REVIEW: CUADC/Footlights Pantomime 2017 – The Hunchback of Notre Dame
A dose of warmth and festivity to ward off the Bridgemas cold
Saying that this pantomime was more entertaining than the original novel is, quite frankly, a serious understatement (nothing against Victor Hugo). The curtains opened onto none other than the Notre Dame de Paris in person: a vivacious character sporting a cumbersome cardboard cut-out of the cathedral, and a pigeon perched atop the blonde locks of her wig. Guided by our eccentric, shape-shifting narrator (John Tothill), a show of shadows introduces us to the main characters of this tragic tale – which is not at all suited to a children’s pantomime (as is copiously and comically emphasised).
Meanwhile, medieval France has found itself in a terrible state, with the poor oppressed and the aristocracy stealing every ounce of power they can get. In the background of this miserable backdrop, we meet Quasimodo (Robin Franklin), the half-formed, hunchbacked bell ringer of Notre Dame; his only friends are Notre and his sidekicks, Gal Goyle and Garth Goyle. Immediately, the audience feels pity for this genuinely kind and thoughtful man, who due to his deformity, has been isolated in these towers by Master Frollo (Zak Ghazi-Torbati). This antagonist embodies everything we detest in a classic children’s book villain (it is no surprise that Frollo’s every entrance was followed by a roar of booing). He spurs in the audience an ardent hope that he will eventually be punished.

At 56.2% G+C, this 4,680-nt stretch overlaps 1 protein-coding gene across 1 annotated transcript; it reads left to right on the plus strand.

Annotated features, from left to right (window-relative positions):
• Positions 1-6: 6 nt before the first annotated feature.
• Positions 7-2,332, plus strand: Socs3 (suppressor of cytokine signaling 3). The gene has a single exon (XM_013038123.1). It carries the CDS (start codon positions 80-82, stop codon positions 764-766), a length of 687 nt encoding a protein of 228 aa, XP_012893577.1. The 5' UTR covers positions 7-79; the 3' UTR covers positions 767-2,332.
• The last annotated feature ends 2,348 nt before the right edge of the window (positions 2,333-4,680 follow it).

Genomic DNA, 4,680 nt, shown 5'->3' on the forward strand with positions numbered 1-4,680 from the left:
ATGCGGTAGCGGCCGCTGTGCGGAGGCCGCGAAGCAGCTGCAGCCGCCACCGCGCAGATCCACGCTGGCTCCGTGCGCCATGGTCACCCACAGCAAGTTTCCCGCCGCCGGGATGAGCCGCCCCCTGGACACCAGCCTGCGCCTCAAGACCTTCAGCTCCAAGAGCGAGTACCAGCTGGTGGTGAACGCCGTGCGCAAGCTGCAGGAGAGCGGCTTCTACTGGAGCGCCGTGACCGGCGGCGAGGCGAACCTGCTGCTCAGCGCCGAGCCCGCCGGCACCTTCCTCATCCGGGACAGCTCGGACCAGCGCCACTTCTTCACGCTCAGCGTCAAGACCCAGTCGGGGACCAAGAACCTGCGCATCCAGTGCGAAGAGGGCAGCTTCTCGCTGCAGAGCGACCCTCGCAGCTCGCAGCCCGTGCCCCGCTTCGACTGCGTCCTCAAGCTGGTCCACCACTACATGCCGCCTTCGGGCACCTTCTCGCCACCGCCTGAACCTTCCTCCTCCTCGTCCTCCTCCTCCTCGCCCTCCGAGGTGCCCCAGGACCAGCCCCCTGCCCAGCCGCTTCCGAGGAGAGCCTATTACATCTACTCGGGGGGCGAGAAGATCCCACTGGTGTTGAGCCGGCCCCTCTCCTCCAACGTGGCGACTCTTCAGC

On the streets of Paris, the traditional Feast of Fools is taking place, setting the perfect scene for the bizarre mix of personages to emerge. The drunkards, the rabies-ridden maidens, the talking goats (potentially violating Disney’s copyright) – at this time of year, all of them crowd the slums of Paris for celebrations. Through much lively song and energetic choreography, we learn the true plight of the poor. But, there is one character who aims to change this – the beautiful and powerful Esmeralda (Megan Gilbert) is determined to subvert the higher classes, and restore peace and happiness to the streets of Paris once again. This character comes across as a true proponent for change and advocate for equality, through the strength of her portrayal of a class (and gender) suppressed in this era.
Through some seriously admirable choreographing and undoubtedly many hours of dedication, the cast and crew produced a truly wonderful play. For me, the singing – which followed the storyline through passionate harmony and witty lyrics – was one of the dramatic highlights of the show. And who could forget the stunning stained glass dome suspended above the stage, the towers-on-wheels used as multiple props and Notre’s rather uncomfortable looking, yet praiseworthy, costumes.
Thus, this pantomime ticked all the boxes: audience participation (attacking the villain with plastic balls), the pantomime classics (“he’s behind you!”), painfully cheesy jokes, plentiful puns and a significant dose of Christmas cheer. What did strike me, was the abundance of political banter that snuck its way into the script, and received – as is no surprise – some of the greatest laughs. Taking a step back from the purely theatrical element, allows us to perceive the critical relevance of the advocated morals, in our current society.
But let us not forget that it is Bridgemas. So spread some Christmas cheer, enjoy the prospect of what is allegedly a break, and try and grab a ticket to this pretty-much-sold-out pantomime!